Big data promises to revolutionise marketing analytics and drive results. But what is big data and how do you use it? Luke Clum explains how your existing data could help you to understand your customers better.
What is big data? It’s any large, complex database that is difficult to process using traditional data processing applications (such as Excel). But this data has potential – if you know how to use it.
Do you know the value of your customers? Sales and marketing data – information that you may already hold – can tell you a lot about your customers. Big data provides valuable analytics – but the information must be curated and organised in order to give you a complete view of your customer.
Since marketing is all about reaching the right customers at the right time, big data can be used to predict purchases, analyse customer behaviour and better understand the people buying your product. But many companies are paralysed by the sheer amount of information and find it hard to identify actionable sources of customer insight.
While big data is incredibly useful for learning about your customers, it isn't the whole story. First you need to understand the human element – customer personas.
Customer personas and why you need them
Personas are essentially characters that represent various segments of your customer base. They contain in-depth information such as demographics, sources of influence, motivators, average income and so on. This information is then used to inform marketing and ad campaigns.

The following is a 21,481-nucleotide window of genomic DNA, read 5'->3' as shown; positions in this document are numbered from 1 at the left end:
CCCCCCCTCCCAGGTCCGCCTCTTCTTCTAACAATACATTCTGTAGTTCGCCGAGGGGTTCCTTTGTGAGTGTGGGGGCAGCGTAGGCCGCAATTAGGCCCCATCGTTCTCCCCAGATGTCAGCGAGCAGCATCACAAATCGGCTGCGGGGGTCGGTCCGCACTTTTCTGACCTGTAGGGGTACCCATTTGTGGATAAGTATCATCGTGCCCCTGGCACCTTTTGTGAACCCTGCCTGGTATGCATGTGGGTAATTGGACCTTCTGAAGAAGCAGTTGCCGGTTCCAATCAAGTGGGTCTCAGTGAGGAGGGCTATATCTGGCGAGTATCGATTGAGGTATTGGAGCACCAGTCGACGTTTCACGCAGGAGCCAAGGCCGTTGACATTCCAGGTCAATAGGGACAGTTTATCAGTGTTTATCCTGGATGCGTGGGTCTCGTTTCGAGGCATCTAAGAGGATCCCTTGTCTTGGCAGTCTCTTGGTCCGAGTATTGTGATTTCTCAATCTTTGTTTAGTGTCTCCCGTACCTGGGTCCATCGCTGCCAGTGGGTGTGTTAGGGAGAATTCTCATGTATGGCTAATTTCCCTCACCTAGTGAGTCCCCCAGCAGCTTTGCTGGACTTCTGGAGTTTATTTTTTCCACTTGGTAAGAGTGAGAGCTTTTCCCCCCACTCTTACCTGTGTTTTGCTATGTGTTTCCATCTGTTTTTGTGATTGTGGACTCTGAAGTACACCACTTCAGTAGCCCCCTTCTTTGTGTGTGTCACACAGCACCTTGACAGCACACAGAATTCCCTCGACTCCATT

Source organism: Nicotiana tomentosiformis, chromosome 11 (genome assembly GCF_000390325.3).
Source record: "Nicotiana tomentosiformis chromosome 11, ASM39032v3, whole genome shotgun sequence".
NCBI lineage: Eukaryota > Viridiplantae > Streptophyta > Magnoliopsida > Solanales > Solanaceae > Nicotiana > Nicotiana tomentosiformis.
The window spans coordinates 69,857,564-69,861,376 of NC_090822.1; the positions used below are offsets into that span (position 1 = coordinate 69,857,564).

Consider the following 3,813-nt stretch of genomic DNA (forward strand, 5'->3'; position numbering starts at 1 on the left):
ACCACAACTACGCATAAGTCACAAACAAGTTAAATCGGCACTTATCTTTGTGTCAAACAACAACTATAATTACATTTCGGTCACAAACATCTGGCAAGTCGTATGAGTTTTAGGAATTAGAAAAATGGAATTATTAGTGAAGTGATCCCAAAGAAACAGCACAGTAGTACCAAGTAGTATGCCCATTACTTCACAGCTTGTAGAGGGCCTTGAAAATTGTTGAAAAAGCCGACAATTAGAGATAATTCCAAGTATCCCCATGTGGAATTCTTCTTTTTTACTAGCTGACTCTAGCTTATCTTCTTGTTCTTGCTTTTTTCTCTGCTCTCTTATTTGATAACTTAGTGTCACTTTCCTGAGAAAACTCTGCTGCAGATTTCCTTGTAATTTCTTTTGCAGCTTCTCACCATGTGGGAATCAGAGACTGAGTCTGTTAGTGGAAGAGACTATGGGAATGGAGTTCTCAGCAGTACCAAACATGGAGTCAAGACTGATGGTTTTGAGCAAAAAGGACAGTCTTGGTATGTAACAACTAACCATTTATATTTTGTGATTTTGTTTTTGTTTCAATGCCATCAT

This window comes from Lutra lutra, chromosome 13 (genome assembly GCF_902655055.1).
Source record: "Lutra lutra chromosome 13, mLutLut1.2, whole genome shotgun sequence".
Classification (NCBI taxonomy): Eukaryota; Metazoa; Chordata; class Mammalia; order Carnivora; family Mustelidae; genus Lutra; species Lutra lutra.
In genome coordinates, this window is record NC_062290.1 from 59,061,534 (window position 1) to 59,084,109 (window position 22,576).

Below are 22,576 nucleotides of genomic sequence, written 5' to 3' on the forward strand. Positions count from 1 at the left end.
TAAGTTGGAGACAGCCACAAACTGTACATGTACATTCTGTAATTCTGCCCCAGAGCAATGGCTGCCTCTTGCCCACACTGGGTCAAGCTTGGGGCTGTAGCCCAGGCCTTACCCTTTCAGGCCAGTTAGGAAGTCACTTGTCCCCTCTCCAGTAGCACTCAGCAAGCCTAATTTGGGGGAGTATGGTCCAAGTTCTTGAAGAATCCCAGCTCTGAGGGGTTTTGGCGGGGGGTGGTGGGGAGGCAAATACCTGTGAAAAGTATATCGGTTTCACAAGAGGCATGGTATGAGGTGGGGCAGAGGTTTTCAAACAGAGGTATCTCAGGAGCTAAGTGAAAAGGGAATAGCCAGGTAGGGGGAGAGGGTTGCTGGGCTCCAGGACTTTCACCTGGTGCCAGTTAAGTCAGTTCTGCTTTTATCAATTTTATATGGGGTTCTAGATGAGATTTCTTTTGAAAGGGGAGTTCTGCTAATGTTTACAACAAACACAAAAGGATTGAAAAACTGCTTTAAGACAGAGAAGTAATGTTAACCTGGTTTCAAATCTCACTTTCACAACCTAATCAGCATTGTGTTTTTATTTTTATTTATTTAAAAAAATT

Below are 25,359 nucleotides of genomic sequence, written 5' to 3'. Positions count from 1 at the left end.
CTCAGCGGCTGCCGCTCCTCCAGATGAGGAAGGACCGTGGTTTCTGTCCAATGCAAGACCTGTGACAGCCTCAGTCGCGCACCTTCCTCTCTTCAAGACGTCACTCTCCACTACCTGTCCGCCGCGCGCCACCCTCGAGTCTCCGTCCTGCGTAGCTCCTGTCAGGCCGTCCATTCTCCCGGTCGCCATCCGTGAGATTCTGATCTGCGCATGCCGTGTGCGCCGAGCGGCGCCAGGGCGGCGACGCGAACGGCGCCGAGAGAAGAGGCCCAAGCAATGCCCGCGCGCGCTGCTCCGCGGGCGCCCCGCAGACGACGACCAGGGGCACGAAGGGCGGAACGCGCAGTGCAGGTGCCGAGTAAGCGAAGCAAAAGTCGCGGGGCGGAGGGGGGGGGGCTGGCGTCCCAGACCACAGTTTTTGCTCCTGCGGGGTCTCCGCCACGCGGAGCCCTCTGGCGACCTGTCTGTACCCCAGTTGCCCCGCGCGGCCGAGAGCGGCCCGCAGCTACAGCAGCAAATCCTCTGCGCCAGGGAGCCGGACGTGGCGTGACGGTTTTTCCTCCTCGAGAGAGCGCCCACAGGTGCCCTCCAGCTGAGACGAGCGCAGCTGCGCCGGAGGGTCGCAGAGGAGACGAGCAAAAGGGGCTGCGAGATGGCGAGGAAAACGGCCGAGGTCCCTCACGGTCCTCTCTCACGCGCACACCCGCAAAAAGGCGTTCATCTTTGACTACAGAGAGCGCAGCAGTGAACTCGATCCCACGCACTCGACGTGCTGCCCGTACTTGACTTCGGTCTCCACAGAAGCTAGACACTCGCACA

Commonly collected demographic characteristics include:
Commonly collected non-identifiable personal information includes:
Which customer is your best customer?
Knowing which customers are your most valuable buyers is important because it helps you further focus your efforts. Traditionally, companies often define their Most Valuable People (MVPs) as the buyers who spend the most money. However, you may find these customers are the most expensive to keep and are the least loyal over the long term.
Big data comes into play here by calculating several factors that help you get more information about your buyers. Now that you have your personas, let's find out more about them by calculating the metrics below:
How do these metrics correspond with your previous assumptions about your customers? If they are still intact, great. We can still use these calculated metrics to group buyers together and further adjust your targeting.
This is where big data analytics comes in to play. Try to tease out demographic and behaviour trends that correlate with your best customers (buyers whose lifetime value is greater than the combination of acquisition and retention costs) and match them to your personas. Also keep an eye out for customers who are moderately valuable and those who don't seem to fit the mould.
The desired end result is several groups of customers defined by behaviour, demographics and merit. These groups should all be prioritised by the value they provide to your company.
A great result of teasing out behaviour trends is identifying purchasing drivers and then tailoring marketing touch-points. Say you have a price-conscious customer who abandons the shopping cart. Sending that customer a 20% off discount with his/her cart items just might do the trick. For emotionally driven or socially aware customers, a product with proceeds benefiting a specific cause may sell more than a price promotion.
Giving data a human face
Volumes of data won't help your business unless you can give it a human face. By connecting data to human experience, you have the power to craft buyer personas that can help drive digital strategy and shape highly-targeted campaigns.
Luke Clum is a digital marketer with Distilled.
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